Powerful Women

by: Rabbi Jeremy Rosen

This week we read about two great biblical women who sang songs! In the Torah Miriam, leads the women of Israel in a song and a dance to validate their role in the Exodus. We have already seen the nurturing side of her character in the way she protected her brother. And the Haftarah is about Deborah, a powerful judge. Both are prophets.

The Bible has a remarkable number of narratives about strong women. Which is all the more significant given the context of the times and relatively subservient position of most females. It is true that most males were subservient too, either through slavery, indentured servitude, feudalism, or just poverty. The rich could always lord it over the poor and that went for women too. The strong always took (take) advantage of the poor. The issue of big fish eats little fish has permeated human society regardless of attempts to make all men and women equal. I don’t know that the Bible worried about the politics of gender differences. But it did emphasize the importance of considering, helping and feeling for the poor and downtrodden.

I believe the biblical examples of strong women was an intentional emphasis. Individual women are mentioned with no indication as to why. Why were Lemech’s two wives Adah and Zillah mentioned? Who were they? And Na’amah, Tuval Cain’s sister? We might understand Sarah’s prominence as the partner of Avraham. And Rebecca as the epitome of kindness and hospitality, as well as strength in defying her husband. And poor, sweet Rachel. Why mention Deborah the nursemaid of Rebecca? Who was Timna the concubine? Or Meheytavel? Zipporah was not just the wife of Moses. She saved his life. So, in a way, did Miriam. I could go on, but this is not an academic essay.

Men dominate all the narratives, all the genealogies and preserve all aristocratic and priestly positions for themselves. But when it comes to charisma and personal merit, women, while not competing numerically or proportionally, at least get a bite of the cherry. Prophecy which was not hereditary or subject to appointment. It was based exclusively on personal qualities was open to women. Miriam is called a prophetess, so were Hulda, Noadiah, Isaiah’s wife and traditionally Abigail. Outstanding was Deborah, because she was not just a prophet—she was also a judge, a position then and later confined to men only. She refers to Yael as another judge although we do not know if she was the same woman who smashed the Canaanite general Sisera’s skull in. Queen Esther of course, was a heroine and she used drink to soften up King Ahasuerus. Although her target was Haman.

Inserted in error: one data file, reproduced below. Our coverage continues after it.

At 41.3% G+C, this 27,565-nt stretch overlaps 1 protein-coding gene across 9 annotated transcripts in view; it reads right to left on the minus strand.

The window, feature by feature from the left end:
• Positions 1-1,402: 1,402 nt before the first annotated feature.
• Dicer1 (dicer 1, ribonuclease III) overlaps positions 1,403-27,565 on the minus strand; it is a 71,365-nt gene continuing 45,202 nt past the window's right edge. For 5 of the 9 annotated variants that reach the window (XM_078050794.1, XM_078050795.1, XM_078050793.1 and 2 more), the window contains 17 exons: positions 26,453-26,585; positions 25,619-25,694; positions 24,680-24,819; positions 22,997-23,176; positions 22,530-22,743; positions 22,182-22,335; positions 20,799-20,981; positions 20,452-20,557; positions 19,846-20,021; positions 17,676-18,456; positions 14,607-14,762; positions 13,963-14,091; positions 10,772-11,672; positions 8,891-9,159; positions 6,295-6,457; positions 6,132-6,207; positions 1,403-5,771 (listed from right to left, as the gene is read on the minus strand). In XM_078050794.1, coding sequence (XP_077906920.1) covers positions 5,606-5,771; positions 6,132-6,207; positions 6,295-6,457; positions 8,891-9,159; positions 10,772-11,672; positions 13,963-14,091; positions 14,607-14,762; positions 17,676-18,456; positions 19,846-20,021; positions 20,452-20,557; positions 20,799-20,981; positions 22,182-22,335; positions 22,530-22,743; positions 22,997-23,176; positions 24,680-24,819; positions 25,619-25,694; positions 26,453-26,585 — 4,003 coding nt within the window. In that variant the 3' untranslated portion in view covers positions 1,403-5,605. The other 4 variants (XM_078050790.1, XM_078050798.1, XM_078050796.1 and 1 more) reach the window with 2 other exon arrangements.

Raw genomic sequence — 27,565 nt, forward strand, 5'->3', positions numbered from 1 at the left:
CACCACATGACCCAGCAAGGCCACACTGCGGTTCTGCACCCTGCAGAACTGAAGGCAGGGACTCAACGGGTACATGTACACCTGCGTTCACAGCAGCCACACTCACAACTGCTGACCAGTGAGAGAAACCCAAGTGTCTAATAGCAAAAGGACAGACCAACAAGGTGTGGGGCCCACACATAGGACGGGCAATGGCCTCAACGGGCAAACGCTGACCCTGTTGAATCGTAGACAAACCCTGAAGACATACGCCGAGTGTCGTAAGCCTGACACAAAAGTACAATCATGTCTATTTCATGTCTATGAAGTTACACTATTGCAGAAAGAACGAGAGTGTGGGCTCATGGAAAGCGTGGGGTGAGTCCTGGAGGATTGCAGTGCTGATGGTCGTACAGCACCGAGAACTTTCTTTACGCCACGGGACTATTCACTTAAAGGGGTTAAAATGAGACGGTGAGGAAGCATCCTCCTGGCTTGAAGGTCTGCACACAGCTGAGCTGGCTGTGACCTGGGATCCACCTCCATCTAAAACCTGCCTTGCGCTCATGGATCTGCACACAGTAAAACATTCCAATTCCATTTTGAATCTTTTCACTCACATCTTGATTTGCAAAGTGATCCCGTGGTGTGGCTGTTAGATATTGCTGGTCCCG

Hannah the mother of Samuel is the one I feel for most. A barren wife, mocked by her fruitful rival, there is something of Rachel in her without the anger. Her husband loves her but doesn’t understand her. As many husbands fail to fathom the depth of a woman’s pain.

When she goes to pour her heart out at the Tabernacle, the priest Eli, also misreads her suffering and thinks she is drunk. Like Deborah, she composes a song of exceptional beauty in sentiment and language. Hanna is taken in the Talmud as the most important source for Hebrew prayer other than Psalms as well as the mechanics of praying.

So much of her song has found its way into our liturgy. But like Deborah’s song there is an element of triumphalism, not just of surviving and overcoming, but also of crushing one’s opponents. The theme of resurrection figures in this song. A theology that gained prominence long after her time. The messianic ending has led many to suggest that this a song about the monarchy surviving the threats to its survival. It sounds more like king David than a housewife. Or in the modern context, like a woman on Wall Street or Hollywood who has had to submit to glass ceilings, sexual harassment and worse, to achieve her goals.